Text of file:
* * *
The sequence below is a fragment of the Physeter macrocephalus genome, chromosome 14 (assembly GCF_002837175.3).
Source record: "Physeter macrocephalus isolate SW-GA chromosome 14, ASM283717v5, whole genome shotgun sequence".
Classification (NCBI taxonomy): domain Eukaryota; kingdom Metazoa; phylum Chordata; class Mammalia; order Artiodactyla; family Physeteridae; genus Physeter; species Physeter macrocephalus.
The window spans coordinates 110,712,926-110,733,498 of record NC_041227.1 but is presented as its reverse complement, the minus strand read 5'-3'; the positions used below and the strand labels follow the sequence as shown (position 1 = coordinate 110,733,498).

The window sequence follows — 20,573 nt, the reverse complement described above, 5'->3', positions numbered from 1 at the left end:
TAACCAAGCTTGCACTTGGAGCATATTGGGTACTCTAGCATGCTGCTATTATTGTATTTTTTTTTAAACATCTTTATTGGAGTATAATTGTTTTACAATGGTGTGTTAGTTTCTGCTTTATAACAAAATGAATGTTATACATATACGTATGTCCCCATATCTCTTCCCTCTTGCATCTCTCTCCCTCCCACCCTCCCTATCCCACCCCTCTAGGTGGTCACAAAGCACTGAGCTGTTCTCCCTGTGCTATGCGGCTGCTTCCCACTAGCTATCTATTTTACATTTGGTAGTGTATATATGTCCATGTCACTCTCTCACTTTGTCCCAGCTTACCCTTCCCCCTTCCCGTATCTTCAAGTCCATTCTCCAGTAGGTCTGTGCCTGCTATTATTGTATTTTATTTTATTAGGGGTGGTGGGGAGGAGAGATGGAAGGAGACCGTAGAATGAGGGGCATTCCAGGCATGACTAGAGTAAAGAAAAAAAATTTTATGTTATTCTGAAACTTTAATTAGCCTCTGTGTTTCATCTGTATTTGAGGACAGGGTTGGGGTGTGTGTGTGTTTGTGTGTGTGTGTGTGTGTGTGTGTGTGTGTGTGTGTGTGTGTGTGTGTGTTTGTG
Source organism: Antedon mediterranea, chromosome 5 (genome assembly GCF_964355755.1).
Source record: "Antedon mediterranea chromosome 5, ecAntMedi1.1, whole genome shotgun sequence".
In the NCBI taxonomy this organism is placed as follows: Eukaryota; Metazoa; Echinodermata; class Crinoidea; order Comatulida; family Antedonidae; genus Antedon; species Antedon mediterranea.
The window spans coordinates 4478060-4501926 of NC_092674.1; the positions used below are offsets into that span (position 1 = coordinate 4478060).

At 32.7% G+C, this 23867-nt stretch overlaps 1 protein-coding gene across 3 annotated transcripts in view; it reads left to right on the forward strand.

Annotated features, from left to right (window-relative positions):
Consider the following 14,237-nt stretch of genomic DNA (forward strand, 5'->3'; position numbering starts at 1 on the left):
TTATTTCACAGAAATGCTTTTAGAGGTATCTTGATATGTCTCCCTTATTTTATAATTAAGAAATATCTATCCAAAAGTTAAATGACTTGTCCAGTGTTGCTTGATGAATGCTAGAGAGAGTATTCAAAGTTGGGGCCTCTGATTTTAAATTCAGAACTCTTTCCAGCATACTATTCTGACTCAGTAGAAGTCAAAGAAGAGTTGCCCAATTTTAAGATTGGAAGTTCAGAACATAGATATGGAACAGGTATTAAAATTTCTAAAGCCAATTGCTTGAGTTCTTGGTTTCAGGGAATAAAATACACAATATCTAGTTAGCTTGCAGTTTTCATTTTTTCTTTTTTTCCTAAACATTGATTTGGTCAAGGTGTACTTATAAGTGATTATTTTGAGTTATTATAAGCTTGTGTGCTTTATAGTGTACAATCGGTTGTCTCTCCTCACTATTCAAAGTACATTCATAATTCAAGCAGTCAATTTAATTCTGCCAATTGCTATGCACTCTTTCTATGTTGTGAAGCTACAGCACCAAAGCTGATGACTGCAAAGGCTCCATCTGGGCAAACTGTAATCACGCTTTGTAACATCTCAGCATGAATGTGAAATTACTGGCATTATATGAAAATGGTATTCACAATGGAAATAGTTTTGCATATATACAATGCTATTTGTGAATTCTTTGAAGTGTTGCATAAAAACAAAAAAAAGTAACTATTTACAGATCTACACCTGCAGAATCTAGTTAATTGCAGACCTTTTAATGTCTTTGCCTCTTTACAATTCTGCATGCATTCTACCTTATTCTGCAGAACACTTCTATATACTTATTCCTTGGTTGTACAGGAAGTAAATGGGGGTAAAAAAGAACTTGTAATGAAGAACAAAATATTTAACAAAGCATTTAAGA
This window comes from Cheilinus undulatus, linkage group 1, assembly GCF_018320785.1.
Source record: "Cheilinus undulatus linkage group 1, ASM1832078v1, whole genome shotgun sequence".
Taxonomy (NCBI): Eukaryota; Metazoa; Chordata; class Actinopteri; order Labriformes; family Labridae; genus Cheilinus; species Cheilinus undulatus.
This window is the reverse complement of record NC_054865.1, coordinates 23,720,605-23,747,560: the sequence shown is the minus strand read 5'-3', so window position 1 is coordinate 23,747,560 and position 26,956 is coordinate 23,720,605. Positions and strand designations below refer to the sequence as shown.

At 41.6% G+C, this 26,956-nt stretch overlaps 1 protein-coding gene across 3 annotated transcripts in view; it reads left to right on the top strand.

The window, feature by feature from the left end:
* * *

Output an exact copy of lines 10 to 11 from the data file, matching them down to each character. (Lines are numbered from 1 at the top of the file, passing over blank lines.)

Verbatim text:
The window spans coordinates 4478060-4501926 of NC_092674.1; the positions used below are offsets into that span (position 1 = coordinate 4478060).

At 32.7% G+C, this 23867-nt stretch overlaps 1 protein-coding gene across 3 annotated transcripts in view; it reads left to right on the forward strand.